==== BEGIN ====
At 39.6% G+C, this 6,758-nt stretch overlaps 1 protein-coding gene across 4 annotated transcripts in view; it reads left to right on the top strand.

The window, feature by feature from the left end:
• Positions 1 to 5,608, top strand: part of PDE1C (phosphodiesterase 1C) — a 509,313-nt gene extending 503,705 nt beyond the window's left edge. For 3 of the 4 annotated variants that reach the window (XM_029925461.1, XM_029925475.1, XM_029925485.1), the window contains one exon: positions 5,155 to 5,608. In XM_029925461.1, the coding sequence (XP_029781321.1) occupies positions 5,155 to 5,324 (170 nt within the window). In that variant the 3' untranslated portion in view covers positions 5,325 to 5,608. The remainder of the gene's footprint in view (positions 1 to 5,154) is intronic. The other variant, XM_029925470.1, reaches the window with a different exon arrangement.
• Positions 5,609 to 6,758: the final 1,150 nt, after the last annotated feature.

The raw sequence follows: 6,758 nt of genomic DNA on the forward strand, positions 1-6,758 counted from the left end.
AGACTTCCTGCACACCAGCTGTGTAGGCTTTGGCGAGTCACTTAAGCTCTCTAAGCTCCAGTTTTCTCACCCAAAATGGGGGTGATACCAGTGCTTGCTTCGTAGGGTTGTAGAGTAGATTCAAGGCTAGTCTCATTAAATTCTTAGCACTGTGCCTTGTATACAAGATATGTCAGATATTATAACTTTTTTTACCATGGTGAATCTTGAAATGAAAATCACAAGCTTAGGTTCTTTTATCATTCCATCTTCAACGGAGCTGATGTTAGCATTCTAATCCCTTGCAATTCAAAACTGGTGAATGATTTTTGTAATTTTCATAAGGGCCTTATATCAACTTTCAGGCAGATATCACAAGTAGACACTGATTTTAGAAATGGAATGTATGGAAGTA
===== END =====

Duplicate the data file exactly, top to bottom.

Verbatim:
At 39.6% G+C, this 6,758-nt stretch overlaps 1 protein-coding gene across 4 annotated transcripts in view; it reads left to right on the top strand.

The window, feature by feature from the left end:
• Positions 1 to 5,608, top strand: part of PDE1C (phosphodiesterase 1C) — a 509,313-nt gene extending 503,705 nt beyond the window's left edge. For 3 of the 4 annotated variants that reach the window (XM_029925461.1, XM_029925475.1, XM_029925485.1), the window contains one exon: positions 5,155 to 5,608. In XM_029925461.1, the coding sequence (XP_029781321.1) occupies positions 5,155 to 5,324 (170 nt within the window). In that variant the 3' untranslated portion in view covers positions 5,325 to 5,608. The remainder of the gene's footprint in view (positions 1 to 5,154) is intronic. The other variant, XM_029925470.1, reaches the window with a different exon arrangement.
• Positions 5,609 to 6,758: the final 1,150 nt, after the last annotated feature.

The raw sequence follows: 6,758 nt of genomic DNA on the forward strand, positions 1-6,758 counted from the left end.
AGACTTCCTGCACACCAGCTGTGTAGGCTTTGGCGAGTCACTTAAGCTCTCTAAGCTCCAGTTTTCTCACCCAAAATGGGGGTGATACCAGTGCTTGCTTCGTAGGGTTGTAGAGTAGATTCAAGGCTAGTCTCATTAAATTCTTAGCACTGTGCCTTGTATACAAGATATGTCAGATATTATAACTTTTTTTACCATGGTGAATCTTGAAATGAAAATCACAAGCTTAGGTTCTTTTATCATTCCATCTTCAACGGAGCTGATGTTAGCATTCTAATCCCTTGCAATTCAAAACTGGTGAATGATTTTTGTAATTTTCATAAGGGCCTTATATCAACTTTCAGGCAGATATCACAAGTAGACACTGATTTTAGAAATGGAATGTATGGAAGTA